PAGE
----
Uninsured motorist bodily injury liability
Medical costs after an accident with an uninsured driver.
Uninsured motorist property damage coverage
Repair costs after an accident with an uninsured driver.
Repair expenses from traffic-related accidents, regardless of who is at fault.
Repair costs from events outside your control — including weather events, hitting an animal while driving, theft and vandalism.
Why some cars cost more to insure
Certain cars cost more to insure than others because carriers use crash and theft statistics to help set rates for each model separately. So if the car you choose tends to be stolen or crashed more, chances are you’ll pay more for insurance. For example, the reason sports cars cost more to cover is because they’re more likely to be driven fast and crashed hard by their owners.
Here are some specific vehicle characteristics that affect auto insurance costs:
Retail price. Generally, the pricier the car, the more expensive it will be to insure. If you buy comprehensive and collision coverage, the insurance company will be on the hook to pay out the car’s market value if the vehicle is stolen or wrecked beyond repair.
Cost of parts. High-end models often use parts made from carbon fiber and other specialized materials that are expensive to repair. This drives up the cost of damage claims.
Safety. Over time, cars that do a good job of protecting drivers and their passengers bring down insurance costs. Fewer injuries mean fewer claims for medical payments and personal injury protection.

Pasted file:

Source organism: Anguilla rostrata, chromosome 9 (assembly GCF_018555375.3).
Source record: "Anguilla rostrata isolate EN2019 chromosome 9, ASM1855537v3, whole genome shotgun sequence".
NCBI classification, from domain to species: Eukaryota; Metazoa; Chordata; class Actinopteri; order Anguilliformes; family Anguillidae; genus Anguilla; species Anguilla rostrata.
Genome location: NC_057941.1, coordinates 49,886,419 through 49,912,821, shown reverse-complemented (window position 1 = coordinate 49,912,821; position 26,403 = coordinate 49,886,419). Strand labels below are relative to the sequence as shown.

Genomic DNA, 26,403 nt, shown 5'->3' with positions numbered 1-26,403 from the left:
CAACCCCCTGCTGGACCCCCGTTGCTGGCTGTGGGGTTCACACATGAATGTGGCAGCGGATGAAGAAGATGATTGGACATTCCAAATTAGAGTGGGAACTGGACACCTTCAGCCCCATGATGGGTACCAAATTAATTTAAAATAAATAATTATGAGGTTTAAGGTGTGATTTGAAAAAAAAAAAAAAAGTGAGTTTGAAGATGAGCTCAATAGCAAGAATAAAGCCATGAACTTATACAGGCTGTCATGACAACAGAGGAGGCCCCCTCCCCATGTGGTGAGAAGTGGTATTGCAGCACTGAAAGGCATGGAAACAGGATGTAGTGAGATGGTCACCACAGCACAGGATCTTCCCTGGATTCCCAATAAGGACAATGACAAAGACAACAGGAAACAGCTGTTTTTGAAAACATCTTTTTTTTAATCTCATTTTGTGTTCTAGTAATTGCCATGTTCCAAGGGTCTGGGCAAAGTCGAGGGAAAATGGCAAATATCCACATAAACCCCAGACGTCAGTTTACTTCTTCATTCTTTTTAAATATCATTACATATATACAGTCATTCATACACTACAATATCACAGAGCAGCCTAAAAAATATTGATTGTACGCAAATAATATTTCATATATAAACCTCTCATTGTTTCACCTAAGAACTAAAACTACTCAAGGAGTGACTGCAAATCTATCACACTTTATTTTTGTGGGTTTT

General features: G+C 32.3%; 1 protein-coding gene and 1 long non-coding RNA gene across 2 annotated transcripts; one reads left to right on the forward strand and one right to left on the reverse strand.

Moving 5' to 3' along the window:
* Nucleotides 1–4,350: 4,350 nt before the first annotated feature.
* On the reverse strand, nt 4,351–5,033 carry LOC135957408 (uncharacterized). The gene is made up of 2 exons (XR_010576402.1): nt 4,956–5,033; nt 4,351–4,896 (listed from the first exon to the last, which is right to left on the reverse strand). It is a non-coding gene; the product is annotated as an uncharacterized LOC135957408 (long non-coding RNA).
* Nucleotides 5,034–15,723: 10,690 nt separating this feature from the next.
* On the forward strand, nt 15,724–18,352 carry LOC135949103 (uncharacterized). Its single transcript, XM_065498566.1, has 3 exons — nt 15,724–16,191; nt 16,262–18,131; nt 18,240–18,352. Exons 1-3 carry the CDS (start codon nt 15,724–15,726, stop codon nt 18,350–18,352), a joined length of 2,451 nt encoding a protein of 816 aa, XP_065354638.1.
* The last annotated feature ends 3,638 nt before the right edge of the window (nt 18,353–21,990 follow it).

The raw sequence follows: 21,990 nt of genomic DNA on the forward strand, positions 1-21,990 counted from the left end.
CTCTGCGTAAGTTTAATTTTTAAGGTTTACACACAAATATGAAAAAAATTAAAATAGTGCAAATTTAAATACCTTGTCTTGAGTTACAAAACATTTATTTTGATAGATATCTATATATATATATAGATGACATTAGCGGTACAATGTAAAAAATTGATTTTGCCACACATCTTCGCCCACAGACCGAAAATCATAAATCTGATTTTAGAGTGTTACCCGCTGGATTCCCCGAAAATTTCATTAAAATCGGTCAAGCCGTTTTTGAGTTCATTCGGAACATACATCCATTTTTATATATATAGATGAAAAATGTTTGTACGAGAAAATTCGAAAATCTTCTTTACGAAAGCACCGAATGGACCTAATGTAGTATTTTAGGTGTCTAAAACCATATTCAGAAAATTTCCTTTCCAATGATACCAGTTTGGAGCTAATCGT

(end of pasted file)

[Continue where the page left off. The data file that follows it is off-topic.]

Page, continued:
How to save on car insurance
The best way to find the cheapest car insurance rates is by shopping around. Check car insurance quotes and look for a company with a good reputation for customer service.
When you shop for car insurance, remember to compare quotes for the same levels of coverage. A company that offers a particular discount might still be more expensive than an insurer that offers low-cost coverage overall. And be sure to ask your insurer about any discounts you might be missing from your policy.
NerdWallet averaged rates for 40-year-old men and women for all ZIP codes in any of the 50 states and Washington, D.C., in which the insurer was one of the largest insurance companies (by premiums written). “Good drivers” had no moving violations on record and an insurance credit score considered “good” by each insurer; a “good driving” discount was included for this profile. Sample drivers had the following coverage limits:
$100,000 bodily injury liability coverage per person.
$300,000 bodily injury liability coverage per crash.
$50,000 property damage liability coverage per crash.
$100,000 uninsured motorist bodily injury coverage per person.
$300,000 uninsured motorist bodily injury coverage per crash.
Collision coverage with $1,000 deductible.
Comprehensive coverage with $1,000 deductible.
In states where required, minimum additional coverages were added. We used the same assumptions for all other driver profiles, with the following exceptions:
For drivers with minimum coverage, we adjusted the numbers above to reflect only the minimum coverage required by law in the state.
We changed the credit tier from “good” to “poor” as reported to the insurer to see rates for drivers with poor credit.
For drivers with a ticket, we added a single speeding violation for driving 16 mph over the speed limit.
For drivers with one at-fault crash, we added a single at-fault crash costing $10,000 in property damage.
For drivers with a DUI, we added a single drunken driving violation.
We used a 2016 Toyota Camry LE in all cases and assumed 12,000 annual miles driven. In all cases, a paperless discount, e-signature discount and electronic funds transfer discount were automatically applied. These are sample rates generated through Quadrant Information Services. Your own rates will be different.